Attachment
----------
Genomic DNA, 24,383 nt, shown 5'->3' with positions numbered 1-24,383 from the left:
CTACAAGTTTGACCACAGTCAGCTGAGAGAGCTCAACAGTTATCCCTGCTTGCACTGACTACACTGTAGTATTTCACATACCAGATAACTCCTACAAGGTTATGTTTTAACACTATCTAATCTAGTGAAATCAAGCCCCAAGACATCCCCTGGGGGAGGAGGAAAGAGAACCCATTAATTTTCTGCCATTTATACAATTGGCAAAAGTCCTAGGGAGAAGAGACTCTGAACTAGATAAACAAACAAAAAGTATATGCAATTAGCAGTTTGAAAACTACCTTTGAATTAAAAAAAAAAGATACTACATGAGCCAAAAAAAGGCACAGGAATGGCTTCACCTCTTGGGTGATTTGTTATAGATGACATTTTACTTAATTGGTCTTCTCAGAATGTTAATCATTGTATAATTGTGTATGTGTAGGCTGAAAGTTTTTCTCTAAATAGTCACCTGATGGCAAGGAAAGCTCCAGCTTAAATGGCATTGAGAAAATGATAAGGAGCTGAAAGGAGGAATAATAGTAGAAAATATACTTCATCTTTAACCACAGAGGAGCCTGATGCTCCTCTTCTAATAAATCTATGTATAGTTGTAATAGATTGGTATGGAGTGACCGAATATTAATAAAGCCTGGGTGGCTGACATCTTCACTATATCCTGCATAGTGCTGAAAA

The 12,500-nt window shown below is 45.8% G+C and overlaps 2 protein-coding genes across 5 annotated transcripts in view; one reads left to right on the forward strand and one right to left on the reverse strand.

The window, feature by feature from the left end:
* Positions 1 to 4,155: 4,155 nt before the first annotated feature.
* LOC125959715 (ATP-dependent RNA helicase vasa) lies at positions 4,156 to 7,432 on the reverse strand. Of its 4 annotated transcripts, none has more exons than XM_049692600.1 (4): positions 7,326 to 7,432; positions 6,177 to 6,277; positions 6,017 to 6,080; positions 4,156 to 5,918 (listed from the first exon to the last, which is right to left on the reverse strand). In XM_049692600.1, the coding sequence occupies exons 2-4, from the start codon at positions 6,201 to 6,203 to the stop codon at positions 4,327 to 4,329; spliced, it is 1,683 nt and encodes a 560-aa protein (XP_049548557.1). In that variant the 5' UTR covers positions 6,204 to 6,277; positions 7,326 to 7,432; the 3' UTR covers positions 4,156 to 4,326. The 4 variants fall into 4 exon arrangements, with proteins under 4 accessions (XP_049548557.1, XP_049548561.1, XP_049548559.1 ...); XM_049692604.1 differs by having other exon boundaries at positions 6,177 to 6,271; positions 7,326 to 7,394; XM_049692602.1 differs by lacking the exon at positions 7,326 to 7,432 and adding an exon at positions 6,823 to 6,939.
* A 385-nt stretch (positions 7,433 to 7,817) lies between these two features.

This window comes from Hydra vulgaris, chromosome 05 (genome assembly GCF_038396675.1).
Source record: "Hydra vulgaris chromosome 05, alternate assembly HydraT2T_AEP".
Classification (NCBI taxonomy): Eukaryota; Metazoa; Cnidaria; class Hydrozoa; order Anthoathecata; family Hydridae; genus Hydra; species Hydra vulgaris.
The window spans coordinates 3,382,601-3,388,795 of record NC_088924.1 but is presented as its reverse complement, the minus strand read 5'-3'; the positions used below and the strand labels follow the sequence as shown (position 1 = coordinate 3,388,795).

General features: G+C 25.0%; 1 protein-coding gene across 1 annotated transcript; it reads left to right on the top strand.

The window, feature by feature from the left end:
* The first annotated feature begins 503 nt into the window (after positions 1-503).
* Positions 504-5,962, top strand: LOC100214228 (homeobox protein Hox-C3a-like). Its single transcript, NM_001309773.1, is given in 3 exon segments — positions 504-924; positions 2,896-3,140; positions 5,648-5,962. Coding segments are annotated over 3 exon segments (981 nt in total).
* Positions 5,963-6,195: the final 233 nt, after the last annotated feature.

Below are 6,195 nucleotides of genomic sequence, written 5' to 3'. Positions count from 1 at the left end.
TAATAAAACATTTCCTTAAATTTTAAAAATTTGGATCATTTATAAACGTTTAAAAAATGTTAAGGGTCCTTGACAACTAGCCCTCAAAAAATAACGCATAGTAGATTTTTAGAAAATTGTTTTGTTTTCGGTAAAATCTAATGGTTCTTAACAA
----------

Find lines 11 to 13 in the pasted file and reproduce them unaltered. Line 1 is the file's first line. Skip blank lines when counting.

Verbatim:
The window spans coordinates 3,382,601-3,388,795 of record NC_088924.1 but is presented as its reverse complement, the minus strand read 5'-3'; the positions used below and the strand labels follow the sequence as shown (position 1 = coordinate 3,388,795).

General features: G+C 25.0%; 1 protein-coding gene across 1 annotated transcript; it reads left to right on the top strand.

The window, feature by feature from the left end: